Vladimir Putin may no longer be President of Russia, but you wouldn't know that by the head-of-state treatment he's receiving in France. On Thursday, Putin began a two-day trip to Paris his first major foreign excursion since swapping his presidency for the job of Prime Minister where he'll meet with both his French counterpart, François Fillon, and President Nicolas Sarkozy. The unusually reverential treatment for a visiting head of government reflects the belief among France's leaders, like most others in the West, that Putin remains the eminent political force in Russia regardless of his title. But the visit also reflects Putin's belief that the road to repairing Russia's strained relations with the European Union runs through Paris.
Russian officials quoted in the media acknowledge that the timing and focus of Putin's visit indicate that Moscow sees a diplomatic opportunity in the fact that France will assume the E.U.'s rotating presidency on July 1. Efforts to renew expired strategic accords that shaped Russo-European relations have floundered for nearly two years amid tensions over military and energy concerns, and European complaints of alleged human rights violations and election-tampering in Russia. Recently, however, both sides have signaled a greater willingness to normalize ties especially since new E.U. members Poland and Lithuania expressed satisfaction with Russian responses to their objections on a now-lifted beef ban, and over Moscow's use of its oil pipeline to the West as a de facto political weapon. Indeed, just last Monday, all 27 E.U. states agreed to resume formal talks to reestablish the defunct accords that cover a wide range of security, economic, energy and administrative issues.
"This topic will be primordial during the meetings with Prime Minister François Fillon and President Nicolas Sarkozy," a Russian government source told the RIA Novosti press agency. "Since we've always considered dialogue with France as an important factor in the rapprochement between Russia and the E.U., our cooperation will be accorded a choice spot during the French presidency."
Despite the fact that neither side has an interest in maintaining the E.U.-Russia chill, many eyebrows have been raised at Putin being seen so openly to be managing the weightiest affairs of state nearly a month after he handed the keys to the Kremlin to President Dmitri Medvedev. Critics have long suggested that Putin picked his protege Medvedev to serve as a figurehead President who would allow his predecessor to run the country from the Prime Minister's office. Putin appears to be doing little to disabuse the world of that suspicion, and France is clearly playing along. According to Elysée officials, Sarkozy "promised Vladimir Putin to receive him in Paris for his first foreign voyage" last October during the French President's state visit to Moscow, when Putin had already made public his intention of becoming Prime Minister.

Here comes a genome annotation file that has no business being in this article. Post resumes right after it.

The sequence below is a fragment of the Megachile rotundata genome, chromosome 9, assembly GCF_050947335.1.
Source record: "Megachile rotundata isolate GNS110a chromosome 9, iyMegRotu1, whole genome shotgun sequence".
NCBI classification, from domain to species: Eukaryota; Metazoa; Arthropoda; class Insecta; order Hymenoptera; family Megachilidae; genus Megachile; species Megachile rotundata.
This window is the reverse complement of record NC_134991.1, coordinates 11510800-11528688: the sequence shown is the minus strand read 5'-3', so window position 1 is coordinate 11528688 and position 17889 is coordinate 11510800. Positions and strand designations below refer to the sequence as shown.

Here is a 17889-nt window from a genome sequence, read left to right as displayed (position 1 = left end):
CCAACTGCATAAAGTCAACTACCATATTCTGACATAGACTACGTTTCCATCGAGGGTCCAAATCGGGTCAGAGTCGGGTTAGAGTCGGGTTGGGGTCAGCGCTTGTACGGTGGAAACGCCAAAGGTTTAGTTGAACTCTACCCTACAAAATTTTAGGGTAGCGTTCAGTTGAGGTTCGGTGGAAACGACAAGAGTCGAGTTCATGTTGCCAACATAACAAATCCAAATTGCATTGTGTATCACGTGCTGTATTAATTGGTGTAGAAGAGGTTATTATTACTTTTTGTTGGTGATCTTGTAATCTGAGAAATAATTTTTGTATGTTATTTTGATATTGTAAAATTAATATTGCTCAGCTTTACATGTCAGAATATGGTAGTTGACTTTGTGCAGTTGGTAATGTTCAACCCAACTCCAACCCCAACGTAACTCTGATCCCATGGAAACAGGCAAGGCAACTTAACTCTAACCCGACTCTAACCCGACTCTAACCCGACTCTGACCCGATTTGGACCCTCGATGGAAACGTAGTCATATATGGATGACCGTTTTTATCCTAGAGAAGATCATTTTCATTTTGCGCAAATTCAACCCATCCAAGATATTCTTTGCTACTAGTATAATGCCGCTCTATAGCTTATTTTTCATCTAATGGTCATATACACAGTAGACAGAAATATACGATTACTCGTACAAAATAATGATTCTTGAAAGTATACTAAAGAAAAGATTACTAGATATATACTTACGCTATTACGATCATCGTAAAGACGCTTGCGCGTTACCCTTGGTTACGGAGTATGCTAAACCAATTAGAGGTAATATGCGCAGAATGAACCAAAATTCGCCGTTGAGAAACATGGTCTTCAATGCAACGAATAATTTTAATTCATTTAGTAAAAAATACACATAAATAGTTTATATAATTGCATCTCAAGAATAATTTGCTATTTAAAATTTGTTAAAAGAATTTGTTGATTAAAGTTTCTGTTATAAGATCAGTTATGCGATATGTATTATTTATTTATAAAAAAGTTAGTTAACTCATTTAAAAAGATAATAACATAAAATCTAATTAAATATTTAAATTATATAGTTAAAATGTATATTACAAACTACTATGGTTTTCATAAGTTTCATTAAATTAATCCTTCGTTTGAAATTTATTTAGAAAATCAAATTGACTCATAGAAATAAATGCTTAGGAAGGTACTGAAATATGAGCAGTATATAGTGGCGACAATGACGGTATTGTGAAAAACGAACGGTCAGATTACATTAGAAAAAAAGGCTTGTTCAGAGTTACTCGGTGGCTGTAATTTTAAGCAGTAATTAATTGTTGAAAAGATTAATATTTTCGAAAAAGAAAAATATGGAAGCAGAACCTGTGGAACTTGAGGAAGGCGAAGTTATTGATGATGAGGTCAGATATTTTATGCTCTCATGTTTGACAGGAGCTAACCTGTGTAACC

And Putin will surely feel comfortable visiting a head of state who has accorded him fraternal treatment even while other European leaders criticized the Russian leader. Despite campaign promises to prioritize human rights in his foreign policy, Sarkozy has said very little about abuses in Russia since becoming President. According to the Kremlin, Sarkozy also telephoned Putin in December to congratulate him on his party's victory in legislative polling applause withheld by most foreign leaders to protest elections widely decried as less than free and fair. Sarkozy later defended that plaudit, stressing that any possible vote-rigging was minimal in comparison to the groundswell of popular support for Putin. He also meanwhile praised the Russian as a loyal and valuable partner on issues such as terrorism and Iran's nuclear program.
The friendship between Sarkozy and Putin also reflects a common view on some major strategic questions: France shares Russia's concern over NATO opening formal membership talks with former Soviet republics Georgia and the Ukraine. Paris also echoes some of Moscow's suspicion over U.S. plans to deploy its missile-defense system in Eastern Europe. Such sympathy for Russian positions should leave Moscow feeling more comfortable with France assuming the E.U. presidency just as negotiations over new Russo-European accords kick off June 26.
French voters may not share Sarkozy's enthusiasm for Putin, but few will object if it results in improved Russo-E.U. ties. And improved ties between Moscow and Paris are good for French business. Talks between Putin and French officials will cover cover contracts for French military, aerospace, energy and technology companies including plans for oil giant Total's involvement in developing Russia's giant Shtokman gas field. Though France is only Russia's sixth-largest trading partner, improved bilateral relations have recently helped triple the value of their annual exchange to $25.7 billion. And in an economically sluggish France, there will be few voices willing to shout nyet to that.